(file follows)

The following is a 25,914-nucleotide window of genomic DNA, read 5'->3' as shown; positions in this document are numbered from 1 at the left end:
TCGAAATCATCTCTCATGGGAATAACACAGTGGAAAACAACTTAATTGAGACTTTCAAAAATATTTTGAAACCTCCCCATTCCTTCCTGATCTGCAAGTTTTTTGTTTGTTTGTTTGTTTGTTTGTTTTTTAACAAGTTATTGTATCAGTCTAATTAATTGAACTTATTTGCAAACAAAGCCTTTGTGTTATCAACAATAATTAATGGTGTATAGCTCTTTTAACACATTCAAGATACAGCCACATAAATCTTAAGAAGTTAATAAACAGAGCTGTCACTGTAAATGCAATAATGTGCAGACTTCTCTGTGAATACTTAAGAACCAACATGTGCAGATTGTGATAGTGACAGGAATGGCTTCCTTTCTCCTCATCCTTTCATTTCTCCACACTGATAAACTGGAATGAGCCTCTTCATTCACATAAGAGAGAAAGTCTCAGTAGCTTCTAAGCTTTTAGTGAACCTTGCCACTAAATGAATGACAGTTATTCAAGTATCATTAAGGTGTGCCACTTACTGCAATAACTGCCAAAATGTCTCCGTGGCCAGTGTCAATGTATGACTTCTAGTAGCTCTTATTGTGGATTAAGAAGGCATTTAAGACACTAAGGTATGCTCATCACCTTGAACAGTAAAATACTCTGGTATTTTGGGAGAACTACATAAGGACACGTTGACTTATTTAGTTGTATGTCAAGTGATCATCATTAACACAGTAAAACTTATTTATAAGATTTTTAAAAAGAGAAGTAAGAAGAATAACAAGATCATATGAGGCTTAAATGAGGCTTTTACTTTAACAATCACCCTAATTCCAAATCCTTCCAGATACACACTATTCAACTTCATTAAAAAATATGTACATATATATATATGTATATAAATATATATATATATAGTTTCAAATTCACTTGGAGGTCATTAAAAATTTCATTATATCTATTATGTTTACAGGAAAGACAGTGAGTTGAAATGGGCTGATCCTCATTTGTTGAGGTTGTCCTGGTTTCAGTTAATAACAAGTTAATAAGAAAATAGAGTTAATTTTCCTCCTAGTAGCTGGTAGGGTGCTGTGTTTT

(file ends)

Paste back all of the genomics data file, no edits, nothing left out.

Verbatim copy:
The following is a 25,914-nucleotide window of genomic DNA, read 5'->3' as shown; positions in this document are numbered from 1 at the left end:
TCGAAATCATCTCTCATGGGAATAACACAGTGGAAAACAACTTAATTGAGACTTTCAAAAATATTTTGAAACCTCCCCATTCCTTCCTGATCTGCAAGTTTTTTGTTTGTTTGTTTGTTTGTTTGTTTTTTAACAAGTTATTGTATCAGTCTAATTAATTGAACTTATTTGCAAACAAAGCCTTTGTGTTATCAACAATAATTAATGGTGTATAGCTCTTTTAACACATTCAAGATACAGCCACATAAATCTTAAGAAGTTAATAAACAGAGCTGTCACTGTAAATGCAATAATGTGCAGACTTCTCTGTGAATACTTAAGAACCAACATGTGCAGATTGTGATAGTGACAGGAATGGCTTCCTTTCTCCTCATCCTTTCATTTCTCCACACTGATAAACTGGAATGAGCCTCTTCATTCACATAAGAGAGAAAGTCTCAGTAGCTTCTAAGCTTTTAGTGAACCTTGCCACTAAATGAATGACAGTTATTCAAGTATCATTAAGGTGTGCCACTTACTGCAATAACTGCCAAAATGTCTCCGTGGCCAGTGTCAATGTATGACTTCTAGTAGCTCTTATTGTGGATTAAGAAGGCATTTAAGACACTAAGGTATGCTCATCACCTTGAACAGTAAAATACTCTGGTATTTTGGGAGAACTACATAAGGACACGTTGACTTATTTAGTTGTATGTCAAGTGATCATCATTAACACAGTAAAACTTATTTATAAGATTTTTAAAAAGAGAAGTAAGAAGAATAACAAGATCATATGAGGCTTAAATGAGGCTTTTACTTTAACAATCACCCTAATTCCAAATCCTTCCAGATACACACTATTCAACTTCATTAAAAAATATGTACATATATATATATGTATATAAATATATATATATATAGTTTCAAATTCACTTGGAGGTCATTAAAAATTTCATTATATCTATTATGTTTACAGGAAAGACAGTGAGTTGAAATGGGCTGATCCTCATTTGTTGAGGTTGTCCTGGTTTCAGTTAATAACAAGTTAATAAGAAAATAGAGTTAATTTTCCTCCTAGTAGCTGGTAGGGTGCTGTGTTTT